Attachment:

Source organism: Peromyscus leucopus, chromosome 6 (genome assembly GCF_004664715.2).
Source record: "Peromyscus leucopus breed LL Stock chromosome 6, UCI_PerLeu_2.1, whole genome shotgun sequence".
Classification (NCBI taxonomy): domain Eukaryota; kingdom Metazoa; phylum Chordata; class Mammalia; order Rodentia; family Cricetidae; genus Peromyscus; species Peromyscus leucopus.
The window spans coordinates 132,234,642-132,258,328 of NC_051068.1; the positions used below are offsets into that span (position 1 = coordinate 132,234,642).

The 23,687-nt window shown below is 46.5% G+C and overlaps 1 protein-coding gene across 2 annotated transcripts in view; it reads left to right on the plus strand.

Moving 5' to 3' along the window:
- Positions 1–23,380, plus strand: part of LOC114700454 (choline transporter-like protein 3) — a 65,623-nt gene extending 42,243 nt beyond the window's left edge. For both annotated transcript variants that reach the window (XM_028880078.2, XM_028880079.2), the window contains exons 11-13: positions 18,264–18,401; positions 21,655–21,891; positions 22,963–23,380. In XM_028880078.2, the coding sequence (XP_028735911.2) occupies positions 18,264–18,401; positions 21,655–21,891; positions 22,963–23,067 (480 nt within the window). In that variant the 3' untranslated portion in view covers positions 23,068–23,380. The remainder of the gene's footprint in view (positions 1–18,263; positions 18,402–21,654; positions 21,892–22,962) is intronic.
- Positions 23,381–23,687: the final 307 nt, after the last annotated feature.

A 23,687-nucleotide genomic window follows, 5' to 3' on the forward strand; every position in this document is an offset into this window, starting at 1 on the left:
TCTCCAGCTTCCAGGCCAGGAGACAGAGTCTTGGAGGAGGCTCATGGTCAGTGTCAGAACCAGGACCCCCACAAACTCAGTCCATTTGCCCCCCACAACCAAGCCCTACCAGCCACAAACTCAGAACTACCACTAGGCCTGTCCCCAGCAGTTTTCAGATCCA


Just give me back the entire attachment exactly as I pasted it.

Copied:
Source organism: Peromyscus leucopus, chromosome 6 (genome assembly GCF_004664715.2).
Source record: "Peromyscus leucopus breed LL Stock chromosome 6, UCI_PerLeu_2.1, whole genome shotgun sequence".
Classification (NCBI taxonomy): domain Eukaryota; kingdom Metazoa; phylum Chordata; class Mammalia; order Rodentia; family Cricetidae; genus Peromyscus; species Peromyscus leucopus.
The window spans coordinates 132,234,642-132,258,328 of NC_051068.1; the positions used below are offsets into that span (position 1 = coordinate 132,234,642).

The 23,687-nt window shown below is 46.5% G+C and overlaps 1 protein-coding gene across 2 annotated transcripts in view; it reads left to right on the plus strand.

Moving 5' to 3' along the window:
- Positions 1–23,380, plus strand: part of LOC114700454 (choline transporter-like protein 3) — a 65,623-nt gene extending 42,243 nt beyond the window's left edge. For both annotated transcript variants that reach the window (XM_028880078.2, XM_028880079.2), the window contains exons 11-13: positions 18,264–18,401; positions 21,655–21,891; positions 22,963–23,380. In XM_028880078.2, the coding sequence (XP_028735911.2) occupies positions 18,264–18,401; positions 21,655–21,891; positions 22,963–23,067 (480 nt within the window). In that variant the 3' untranslated portion in view covers positions 23,068–23,380. The remainder of the gene's footprint in view (positions 1–18,263; positions 18,402–21,654; positions 21,892–22,962) is intronic.
- Positions 23,381–23,687: the final 307 nt, after the last annotated feature.

A 23,687-nucleotide genomic window follows, 5' to 3' on the forward strand; every position in this document is an offset into this window, starting at 1 on the left:
TCTCCAGCTTCCAGGCCAGGAGACAGAGTCTTGGAGGAGGCTCATGGTCAGTGTCAGAACCAGGACCCCCACAAACTCAGTCCATTTGCCCCCCACAACCAAGCCCTACCAGCCACAAACTCAGAACTACCACTAGGCCTGTCCCCAGCAGTTTTCAGATCCA